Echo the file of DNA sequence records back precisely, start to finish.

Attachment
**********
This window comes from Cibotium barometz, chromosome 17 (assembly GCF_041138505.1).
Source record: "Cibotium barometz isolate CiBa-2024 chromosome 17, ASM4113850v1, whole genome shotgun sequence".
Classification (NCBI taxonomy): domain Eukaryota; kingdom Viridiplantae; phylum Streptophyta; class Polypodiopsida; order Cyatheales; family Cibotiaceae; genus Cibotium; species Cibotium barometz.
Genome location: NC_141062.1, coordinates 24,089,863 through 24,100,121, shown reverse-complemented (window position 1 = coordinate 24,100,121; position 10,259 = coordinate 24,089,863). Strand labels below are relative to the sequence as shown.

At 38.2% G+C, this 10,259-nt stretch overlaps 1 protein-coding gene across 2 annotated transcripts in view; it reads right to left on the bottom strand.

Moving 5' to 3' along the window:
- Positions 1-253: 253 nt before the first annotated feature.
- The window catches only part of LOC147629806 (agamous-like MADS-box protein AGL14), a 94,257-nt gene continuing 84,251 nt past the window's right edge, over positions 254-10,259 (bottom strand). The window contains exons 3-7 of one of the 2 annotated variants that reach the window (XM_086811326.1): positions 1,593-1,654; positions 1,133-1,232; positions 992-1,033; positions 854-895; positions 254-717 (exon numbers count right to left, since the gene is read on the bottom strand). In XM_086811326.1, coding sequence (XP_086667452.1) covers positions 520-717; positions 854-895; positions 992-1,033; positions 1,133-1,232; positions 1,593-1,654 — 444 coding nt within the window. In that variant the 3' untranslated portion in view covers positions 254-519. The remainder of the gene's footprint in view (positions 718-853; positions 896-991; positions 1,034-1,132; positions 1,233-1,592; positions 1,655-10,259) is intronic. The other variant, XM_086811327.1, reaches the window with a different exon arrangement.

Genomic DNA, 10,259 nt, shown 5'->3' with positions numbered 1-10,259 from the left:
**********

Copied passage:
This window comes from Cibotium barometz, chromosome 17 (assembly GCF_041138505.1).
Source record: "Cibotium barometz isolate CiBa-2024 chromosome 17, ASM4113850v1, whole genome shotgun sequence".
Classification (NCBI taxonomy): domain Eukaryota; kingdom Viridiplantae; phylum Streptophyta; class Polypodiopsida; order Cyatheales; family Cibotiaceae; genus Cibotium; species Cibotium barometz.
Genome location: NC_141062.1, coordinates 24,089,863 through 24,100,121, shown reverse-complemented (window position 1 = coordinate 24,100,121; position 10,259 = coordinate 24,089,863). Strand labels below are relative to the sequence as shown.

At 38.2% G+C, this 10,259-nt stretch overlaps 1 protein-coding gene across 2 annotated transcripts in view; it reads right to left on the bottom strand.

Moving 5' to 3' along the window:
- Positions 1-253: 253 nt before the first annotated feature.
- The window catches only part of LOC147629806 (agamous-like MADS-box protein AGL14), a 94,257-nt gene continuing 84,251 nt past the window's right edge, over positions 254-10,259 (bottom strand). The window contains exons 3-7 of one of the 2 annotated variants that reach the window (XM_086811326.1): positions 1,593-1,654; positions 1,133-1,232; positions 992-1,033; positions 854-895; positions 254-717 (exon numbers count right to left, since the gene is read on the bottom strand). In XM_086811326.1, coding sequence (XP_086667452.1) covers positions 520-717; positions 854-895; positions 992-1,033; positions 1,133-1,232; positions 1,593-1,654 — 444 coding nt within the window. In that variant the 3' untranslated portion in view covers positions 254-519. The remainder of the gene's footprint in view (positions 718-853; positions 896-991; positions 1,034-1,132; positions 1,233-1,592; positions 1,655-10,259) is intronic. The other variant, XM_086811327.1, reaches the window with a different exon arrangement.

Genomic DNA, 10,259 nt, shown 5'->3' with positions numbered 1-10,259 from the left: